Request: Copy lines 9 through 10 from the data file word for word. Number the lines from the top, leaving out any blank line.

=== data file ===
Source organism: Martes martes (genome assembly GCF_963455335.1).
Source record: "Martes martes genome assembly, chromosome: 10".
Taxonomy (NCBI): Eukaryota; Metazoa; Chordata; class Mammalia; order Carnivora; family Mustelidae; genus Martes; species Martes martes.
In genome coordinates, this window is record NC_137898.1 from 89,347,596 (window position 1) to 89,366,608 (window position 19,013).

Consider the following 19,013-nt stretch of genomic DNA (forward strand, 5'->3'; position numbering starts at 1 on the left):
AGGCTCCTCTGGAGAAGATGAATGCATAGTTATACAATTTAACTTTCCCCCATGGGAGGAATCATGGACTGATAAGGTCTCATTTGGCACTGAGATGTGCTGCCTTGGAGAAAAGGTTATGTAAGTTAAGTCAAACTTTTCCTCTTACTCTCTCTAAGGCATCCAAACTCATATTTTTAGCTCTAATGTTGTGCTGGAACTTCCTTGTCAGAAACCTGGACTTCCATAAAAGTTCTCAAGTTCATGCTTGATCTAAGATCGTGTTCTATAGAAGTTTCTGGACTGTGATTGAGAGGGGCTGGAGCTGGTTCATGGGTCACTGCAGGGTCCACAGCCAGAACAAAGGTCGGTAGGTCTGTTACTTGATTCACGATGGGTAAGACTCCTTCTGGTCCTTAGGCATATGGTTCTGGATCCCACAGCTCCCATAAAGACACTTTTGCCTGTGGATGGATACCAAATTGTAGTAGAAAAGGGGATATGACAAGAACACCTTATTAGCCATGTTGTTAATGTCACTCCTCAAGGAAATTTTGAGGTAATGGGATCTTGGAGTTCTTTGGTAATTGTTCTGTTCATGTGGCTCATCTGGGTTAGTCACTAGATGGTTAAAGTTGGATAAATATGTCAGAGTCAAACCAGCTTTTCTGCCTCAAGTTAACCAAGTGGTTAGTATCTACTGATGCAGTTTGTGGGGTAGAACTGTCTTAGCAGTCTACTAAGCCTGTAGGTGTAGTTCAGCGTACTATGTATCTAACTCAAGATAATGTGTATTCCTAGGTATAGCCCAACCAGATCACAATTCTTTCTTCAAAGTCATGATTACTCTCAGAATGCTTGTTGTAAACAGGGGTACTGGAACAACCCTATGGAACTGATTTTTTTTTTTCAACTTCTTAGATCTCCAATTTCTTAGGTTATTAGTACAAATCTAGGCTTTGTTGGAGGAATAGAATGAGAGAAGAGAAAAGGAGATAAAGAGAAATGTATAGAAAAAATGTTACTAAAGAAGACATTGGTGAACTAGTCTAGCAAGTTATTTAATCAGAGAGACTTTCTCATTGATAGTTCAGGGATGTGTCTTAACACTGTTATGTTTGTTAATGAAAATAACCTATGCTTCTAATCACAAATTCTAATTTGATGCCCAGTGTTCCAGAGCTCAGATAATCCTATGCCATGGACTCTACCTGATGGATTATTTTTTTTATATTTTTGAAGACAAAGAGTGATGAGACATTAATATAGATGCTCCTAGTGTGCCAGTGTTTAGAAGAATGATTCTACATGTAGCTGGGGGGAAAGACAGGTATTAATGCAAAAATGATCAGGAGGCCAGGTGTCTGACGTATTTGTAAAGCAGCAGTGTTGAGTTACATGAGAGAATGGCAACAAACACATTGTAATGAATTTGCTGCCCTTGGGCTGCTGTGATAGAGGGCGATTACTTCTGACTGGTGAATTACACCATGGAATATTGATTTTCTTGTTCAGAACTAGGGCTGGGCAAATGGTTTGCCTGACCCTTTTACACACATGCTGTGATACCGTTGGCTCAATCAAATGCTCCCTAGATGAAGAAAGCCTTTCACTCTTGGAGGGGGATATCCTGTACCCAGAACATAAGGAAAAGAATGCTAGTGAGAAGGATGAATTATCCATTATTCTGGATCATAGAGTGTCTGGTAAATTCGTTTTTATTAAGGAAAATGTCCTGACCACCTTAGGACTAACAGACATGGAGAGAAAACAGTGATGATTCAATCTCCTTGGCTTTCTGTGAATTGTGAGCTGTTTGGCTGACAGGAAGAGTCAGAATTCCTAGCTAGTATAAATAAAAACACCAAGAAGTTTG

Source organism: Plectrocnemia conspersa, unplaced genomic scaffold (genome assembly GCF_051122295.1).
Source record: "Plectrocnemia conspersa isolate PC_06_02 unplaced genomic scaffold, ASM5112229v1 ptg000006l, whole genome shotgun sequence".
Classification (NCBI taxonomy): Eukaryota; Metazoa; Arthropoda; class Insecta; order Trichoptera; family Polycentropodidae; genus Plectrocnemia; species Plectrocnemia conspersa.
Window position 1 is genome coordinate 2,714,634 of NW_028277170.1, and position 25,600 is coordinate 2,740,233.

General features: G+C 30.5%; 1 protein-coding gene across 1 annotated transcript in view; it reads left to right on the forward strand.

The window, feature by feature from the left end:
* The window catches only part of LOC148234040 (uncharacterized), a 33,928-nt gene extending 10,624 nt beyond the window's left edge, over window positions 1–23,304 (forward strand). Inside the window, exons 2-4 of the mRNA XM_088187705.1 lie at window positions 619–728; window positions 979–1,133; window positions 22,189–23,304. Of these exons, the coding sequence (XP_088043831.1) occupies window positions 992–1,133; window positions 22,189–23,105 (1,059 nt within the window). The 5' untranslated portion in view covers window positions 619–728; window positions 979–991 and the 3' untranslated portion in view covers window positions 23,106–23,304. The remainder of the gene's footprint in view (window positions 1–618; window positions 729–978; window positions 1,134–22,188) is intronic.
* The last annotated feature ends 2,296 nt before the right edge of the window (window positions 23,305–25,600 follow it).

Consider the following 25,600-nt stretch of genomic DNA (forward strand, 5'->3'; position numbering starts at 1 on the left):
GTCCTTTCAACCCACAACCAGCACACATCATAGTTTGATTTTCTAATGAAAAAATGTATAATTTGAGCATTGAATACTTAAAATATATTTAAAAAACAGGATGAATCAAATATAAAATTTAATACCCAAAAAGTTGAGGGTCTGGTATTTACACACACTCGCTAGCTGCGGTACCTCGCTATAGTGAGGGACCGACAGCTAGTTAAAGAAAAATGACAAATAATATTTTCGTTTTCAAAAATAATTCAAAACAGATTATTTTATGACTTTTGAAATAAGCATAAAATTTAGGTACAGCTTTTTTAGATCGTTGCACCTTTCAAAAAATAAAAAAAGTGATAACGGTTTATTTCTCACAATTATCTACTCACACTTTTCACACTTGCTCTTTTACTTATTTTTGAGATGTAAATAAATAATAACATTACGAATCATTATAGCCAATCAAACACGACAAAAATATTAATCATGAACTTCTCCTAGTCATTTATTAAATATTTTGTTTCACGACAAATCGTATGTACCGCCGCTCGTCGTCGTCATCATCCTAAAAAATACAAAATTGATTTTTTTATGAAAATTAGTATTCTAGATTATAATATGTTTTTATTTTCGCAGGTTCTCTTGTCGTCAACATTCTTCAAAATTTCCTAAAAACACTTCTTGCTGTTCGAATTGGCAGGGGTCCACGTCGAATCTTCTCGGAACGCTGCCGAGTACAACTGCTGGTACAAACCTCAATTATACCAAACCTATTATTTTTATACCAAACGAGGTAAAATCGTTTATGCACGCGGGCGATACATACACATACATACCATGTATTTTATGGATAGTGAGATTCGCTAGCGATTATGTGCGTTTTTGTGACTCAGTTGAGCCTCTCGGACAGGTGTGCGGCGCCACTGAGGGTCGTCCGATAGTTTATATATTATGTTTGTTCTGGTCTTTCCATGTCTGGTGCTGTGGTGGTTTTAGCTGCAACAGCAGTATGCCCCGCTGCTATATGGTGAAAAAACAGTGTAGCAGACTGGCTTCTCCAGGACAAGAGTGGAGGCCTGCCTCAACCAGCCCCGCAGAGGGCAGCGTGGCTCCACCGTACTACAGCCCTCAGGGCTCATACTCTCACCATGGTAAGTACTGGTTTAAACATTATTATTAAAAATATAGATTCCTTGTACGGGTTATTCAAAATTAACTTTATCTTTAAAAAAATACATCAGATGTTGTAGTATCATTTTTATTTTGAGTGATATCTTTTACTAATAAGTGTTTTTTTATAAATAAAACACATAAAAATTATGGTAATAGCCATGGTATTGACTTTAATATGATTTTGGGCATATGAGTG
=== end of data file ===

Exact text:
Classification (NCBI taxonomy): Eukaryota; Metazoa; Arthropoda; class Insecta; order Trichoptera; family Polycentropodidae; genus Plectrocnemia; species Plectrocnemia conspersa.
Window position 1 is genome coordinate 2,714,634 of NW_028277170.1, and position 25,600 is coordinate 2,740,233.